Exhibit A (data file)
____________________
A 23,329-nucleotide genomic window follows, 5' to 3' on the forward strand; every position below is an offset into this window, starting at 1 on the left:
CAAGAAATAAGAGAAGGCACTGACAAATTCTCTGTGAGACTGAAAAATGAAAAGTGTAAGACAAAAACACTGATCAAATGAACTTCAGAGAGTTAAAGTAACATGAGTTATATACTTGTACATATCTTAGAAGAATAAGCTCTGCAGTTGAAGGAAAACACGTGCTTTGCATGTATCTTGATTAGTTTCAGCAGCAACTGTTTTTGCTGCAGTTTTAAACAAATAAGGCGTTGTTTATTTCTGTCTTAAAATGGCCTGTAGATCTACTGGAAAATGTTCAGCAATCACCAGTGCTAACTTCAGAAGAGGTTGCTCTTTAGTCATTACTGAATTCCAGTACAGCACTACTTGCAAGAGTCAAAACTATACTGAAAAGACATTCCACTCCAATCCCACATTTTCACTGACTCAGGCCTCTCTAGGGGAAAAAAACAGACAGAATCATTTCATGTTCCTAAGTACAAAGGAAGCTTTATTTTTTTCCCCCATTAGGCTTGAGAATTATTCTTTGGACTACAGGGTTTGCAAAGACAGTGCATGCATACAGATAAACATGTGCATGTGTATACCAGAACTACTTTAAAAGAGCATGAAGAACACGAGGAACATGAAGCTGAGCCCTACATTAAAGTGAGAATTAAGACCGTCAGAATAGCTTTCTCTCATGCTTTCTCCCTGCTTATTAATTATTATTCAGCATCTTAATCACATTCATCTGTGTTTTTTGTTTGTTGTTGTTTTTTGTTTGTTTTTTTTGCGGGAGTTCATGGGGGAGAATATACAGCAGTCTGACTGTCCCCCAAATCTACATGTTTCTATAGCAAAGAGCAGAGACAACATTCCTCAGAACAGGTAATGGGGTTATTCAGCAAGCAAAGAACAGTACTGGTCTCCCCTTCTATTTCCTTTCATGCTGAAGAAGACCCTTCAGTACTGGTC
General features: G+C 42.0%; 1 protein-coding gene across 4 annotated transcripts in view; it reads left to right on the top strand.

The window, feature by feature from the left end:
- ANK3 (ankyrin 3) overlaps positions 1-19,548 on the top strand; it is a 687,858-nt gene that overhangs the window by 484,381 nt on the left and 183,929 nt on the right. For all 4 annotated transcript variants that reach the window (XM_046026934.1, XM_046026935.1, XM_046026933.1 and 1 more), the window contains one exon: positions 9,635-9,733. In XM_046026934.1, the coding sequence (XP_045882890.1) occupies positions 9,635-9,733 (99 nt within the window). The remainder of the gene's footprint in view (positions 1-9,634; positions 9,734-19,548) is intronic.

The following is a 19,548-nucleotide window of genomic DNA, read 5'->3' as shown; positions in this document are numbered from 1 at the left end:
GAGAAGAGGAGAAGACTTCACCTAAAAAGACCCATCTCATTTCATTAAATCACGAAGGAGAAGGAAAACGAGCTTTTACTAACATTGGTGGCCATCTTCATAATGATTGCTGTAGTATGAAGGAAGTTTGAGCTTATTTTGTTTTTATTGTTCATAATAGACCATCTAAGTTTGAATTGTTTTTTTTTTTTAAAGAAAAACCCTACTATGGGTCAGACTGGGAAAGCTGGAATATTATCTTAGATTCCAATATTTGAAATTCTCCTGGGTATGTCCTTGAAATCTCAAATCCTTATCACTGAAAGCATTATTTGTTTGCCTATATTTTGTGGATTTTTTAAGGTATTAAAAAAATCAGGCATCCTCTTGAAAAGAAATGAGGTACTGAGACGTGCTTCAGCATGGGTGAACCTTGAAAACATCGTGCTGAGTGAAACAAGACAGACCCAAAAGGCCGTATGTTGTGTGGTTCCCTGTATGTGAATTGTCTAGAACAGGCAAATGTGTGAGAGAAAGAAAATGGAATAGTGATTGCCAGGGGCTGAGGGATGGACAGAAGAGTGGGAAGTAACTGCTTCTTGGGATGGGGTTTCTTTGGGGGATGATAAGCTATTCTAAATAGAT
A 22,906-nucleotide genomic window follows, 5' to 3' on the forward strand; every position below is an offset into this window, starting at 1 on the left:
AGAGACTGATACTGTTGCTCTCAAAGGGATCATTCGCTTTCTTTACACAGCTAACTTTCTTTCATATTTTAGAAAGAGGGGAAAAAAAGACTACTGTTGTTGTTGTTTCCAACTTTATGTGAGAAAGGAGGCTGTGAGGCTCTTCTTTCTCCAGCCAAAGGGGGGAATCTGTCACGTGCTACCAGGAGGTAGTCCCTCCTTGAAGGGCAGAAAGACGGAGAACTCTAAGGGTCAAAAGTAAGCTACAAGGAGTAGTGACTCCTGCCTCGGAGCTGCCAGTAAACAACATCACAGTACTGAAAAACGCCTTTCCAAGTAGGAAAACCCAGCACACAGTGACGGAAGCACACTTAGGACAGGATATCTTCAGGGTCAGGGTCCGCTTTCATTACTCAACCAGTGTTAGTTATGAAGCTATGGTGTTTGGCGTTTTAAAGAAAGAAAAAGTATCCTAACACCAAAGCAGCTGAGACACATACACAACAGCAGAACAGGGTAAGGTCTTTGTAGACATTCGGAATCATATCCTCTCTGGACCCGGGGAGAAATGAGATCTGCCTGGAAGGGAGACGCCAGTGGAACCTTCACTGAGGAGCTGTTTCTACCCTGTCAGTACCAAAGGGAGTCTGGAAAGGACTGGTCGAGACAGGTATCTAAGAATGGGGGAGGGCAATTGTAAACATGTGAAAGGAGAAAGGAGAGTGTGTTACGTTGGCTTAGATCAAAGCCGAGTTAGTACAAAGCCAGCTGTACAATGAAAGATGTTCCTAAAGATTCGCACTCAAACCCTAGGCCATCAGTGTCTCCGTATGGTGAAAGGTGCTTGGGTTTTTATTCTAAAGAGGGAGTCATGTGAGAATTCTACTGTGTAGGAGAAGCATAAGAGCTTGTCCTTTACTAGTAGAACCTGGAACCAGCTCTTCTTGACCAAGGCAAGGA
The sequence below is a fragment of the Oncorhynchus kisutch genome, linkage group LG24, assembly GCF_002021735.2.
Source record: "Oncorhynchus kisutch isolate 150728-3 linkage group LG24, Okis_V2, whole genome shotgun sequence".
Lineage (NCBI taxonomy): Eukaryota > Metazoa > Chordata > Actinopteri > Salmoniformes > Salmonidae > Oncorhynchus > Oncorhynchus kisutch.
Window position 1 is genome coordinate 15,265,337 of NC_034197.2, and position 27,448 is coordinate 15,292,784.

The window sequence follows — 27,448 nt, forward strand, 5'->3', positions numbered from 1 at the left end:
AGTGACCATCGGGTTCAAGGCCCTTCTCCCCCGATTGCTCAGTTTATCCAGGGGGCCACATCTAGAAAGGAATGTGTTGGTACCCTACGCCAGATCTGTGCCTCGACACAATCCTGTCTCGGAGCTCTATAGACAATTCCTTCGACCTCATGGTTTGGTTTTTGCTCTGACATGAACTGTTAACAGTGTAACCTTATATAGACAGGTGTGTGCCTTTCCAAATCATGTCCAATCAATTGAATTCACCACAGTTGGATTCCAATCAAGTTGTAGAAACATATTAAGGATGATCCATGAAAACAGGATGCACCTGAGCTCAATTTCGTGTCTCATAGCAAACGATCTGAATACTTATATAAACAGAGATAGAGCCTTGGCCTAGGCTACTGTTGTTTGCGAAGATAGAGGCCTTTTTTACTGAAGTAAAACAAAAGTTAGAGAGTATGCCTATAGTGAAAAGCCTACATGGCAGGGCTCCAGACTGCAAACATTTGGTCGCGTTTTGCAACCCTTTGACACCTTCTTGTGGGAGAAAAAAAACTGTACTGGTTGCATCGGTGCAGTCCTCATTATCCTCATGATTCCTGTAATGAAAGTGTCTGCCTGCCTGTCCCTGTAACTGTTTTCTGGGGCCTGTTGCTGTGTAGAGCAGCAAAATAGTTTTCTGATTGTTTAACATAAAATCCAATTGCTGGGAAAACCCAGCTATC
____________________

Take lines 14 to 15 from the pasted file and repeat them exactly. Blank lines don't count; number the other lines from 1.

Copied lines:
The window sequence follows — 27,448 nt, forward strand, 5'->3', positions numbered from 1 at the left end:
AGTGACCATCGGGTTCAAGGCCCTTCTCCCCCGATTGCTCAGTTTATCCAGGGGGCCACATCTAGAAAGGAATGTGTTGGTACCCTACGCCAGATCTGTGCCTCGACACAATCCTGTCTCGGAGCTCTATAGACAATTCCTTCGACCTCATGGTTTGGTTTTTGCTCTGACATGAACTGTTAACAGTGTAACCTTATATAGACAGGTGTGTGCCTTTCCAAATCATGTCCAATCAATTGAATTCACCACAGTTGGATTCCAATCAAGTTGTAGAAACATATTAAGGATGATCCATGAAAACAGGATGCACCTGAGCTCAATTTCGTGTCTCATAGCAAACGATCTGAATACTTATATAAACAGAGATAGAGCCTTGGCCTAGGCTACTGTTGTTTGCGAAGATAGAGGCCTTTTTTACTGAAGTAAAACAAAAGTTAGAGAGTATGCCTATAGTGAAAAGCCTACATGGCAGGGCTCCAGACTGCAAACATTTGGTCGCGTTTTGCAACCCTTTGACACCTTCTTGTGGGAGAAAAAAAACTGTACTGGTTGCATCGGTGCAGTCCTCATTATCCTCATGATTCCTGTAATGAAAGTGTCTGCCTGCCTGTCCCTGTAACTGTTTTCTGGGGCCTGTTGCTGTGTAGAGCAGCAAAATAGTTTTCTGATTGTTTAACATAAAATCCAATTGCTGGGAAAACCCAGCTATC